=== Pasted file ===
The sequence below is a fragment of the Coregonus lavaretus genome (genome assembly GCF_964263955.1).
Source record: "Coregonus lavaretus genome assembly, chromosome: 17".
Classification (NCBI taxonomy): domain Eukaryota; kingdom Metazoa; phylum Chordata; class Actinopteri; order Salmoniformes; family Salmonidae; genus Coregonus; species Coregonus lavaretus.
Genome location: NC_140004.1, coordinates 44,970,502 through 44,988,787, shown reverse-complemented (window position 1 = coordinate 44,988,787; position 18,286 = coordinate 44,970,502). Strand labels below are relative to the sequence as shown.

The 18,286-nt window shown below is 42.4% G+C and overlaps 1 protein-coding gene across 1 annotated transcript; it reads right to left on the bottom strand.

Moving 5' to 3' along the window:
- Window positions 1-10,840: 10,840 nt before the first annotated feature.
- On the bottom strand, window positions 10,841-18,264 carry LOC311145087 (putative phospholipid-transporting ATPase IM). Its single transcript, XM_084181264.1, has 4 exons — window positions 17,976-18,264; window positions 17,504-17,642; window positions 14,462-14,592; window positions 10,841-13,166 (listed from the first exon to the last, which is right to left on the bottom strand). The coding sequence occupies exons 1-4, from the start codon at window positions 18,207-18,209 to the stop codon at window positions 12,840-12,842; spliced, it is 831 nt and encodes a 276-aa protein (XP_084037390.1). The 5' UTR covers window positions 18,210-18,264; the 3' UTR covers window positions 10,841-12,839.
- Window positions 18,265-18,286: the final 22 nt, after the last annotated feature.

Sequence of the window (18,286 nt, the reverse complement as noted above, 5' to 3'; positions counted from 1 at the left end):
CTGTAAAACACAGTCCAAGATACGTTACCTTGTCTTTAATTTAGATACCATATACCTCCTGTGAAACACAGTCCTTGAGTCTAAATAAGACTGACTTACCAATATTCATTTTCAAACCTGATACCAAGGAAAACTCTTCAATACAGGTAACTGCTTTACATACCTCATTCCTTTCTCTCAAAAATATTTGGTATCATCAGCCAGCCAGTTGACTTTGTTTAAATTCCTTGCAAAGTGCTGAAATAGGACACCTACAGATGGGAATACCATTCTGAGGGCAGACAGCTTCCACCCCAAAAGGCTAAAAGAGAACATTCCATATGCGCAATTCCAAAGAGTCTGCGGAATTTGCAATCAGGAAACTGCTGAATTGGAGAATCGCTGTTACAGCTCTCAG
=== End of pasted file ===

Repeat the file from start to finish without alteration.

The sequence below is a fragment of the Coregonus lavaretus genome (genome assembly GCF_964263955.1).
Source record: "Coregonus lavaretus genome assembly, chromosome: 17".
Classification (NCBI taxonomy): domain Eukaryota; kingdom Metazoa; phylum Chordata; class Actinopteri; order Salmoniformes; family Salmonidae; genus Coregonus; species Coregonus lavaretus.
Genome location: NC_140004.1, coordinates 44,970,502 through 44,988,787, shown reverse-complemented (window position 1 = coordinate 44,988,787; position 18,286 = coordinate 44,970,502). Strand labels below are relative to the sequence as shown.

The 18,286-nt window shown below is 42.4% G+C and overlaps 1 protein-coding gene across 1 annotated transcript; it reads right to left on the bottom strand.

Moving 5' to 3' along the window:
- Window positions 1-10,840: 10,840 nt before the first annotated feature.
- On the bottom strand, window positions 10,841-18,264 carry LOC311145087 (putative phospholipid-transporting ATPase IM). Its single transcript, XM_084181264.1, has 4 exons — window positions 17,976-18,264; window positions 17,504-17,642; window positions 14,462-14,592; window positions 10,841-13,166 (listed from the first exon to the last, which is right to left on the bottom strand). The coding sequence occupies exons 1-4, from the start codon at window positions 18,207-18,209 to the stop codon at window positions 12,840-12,842; spliced, it is 831 nt and encodes a 276-aa protein (XP_084037390.1). The 5' UTR covers window positions 18,210-18,264; the 3' UTR covers window positions 10,841-12,839.
- Window positions 18,265-18,286: the final 22 nt, after the last annotated feature.

Sequence of the window (18,286 nt, the reverse complement as noted above, 5' to 3'; positions counted from 1 at the left end):
CTGTAAAACACAGTCCAAGATACGTTACCTTGTCTTTAATTTAGATACCATATACCTCCTGTGAAACACAGTCCTTGAGTCTAAATAAGACTGACTTACCAATATTCATTTTCAAACCTGATACCAAGGAAAACTCTTCAATACAGGTAACTGCTTTACATACCTCATTCCTTTCTCTCAAAAATATTTGGTATCATCAGCCAGCCAGTTGACTTTGTTTAAATTCCTTGCAAAGTGCTGAAATAGGACACCTACAGATGGGAATACCATTCTGAGGGCAGACAGCTTCCACCCCAAAAGGCTAAAAGAGAACATTCCATATGCGCAATTCCAAAGAGTCTGCGGAATTTGCAATCAGGAAACTGCTGAATTGGAGAATCGCTGTTACAGCTCTCAG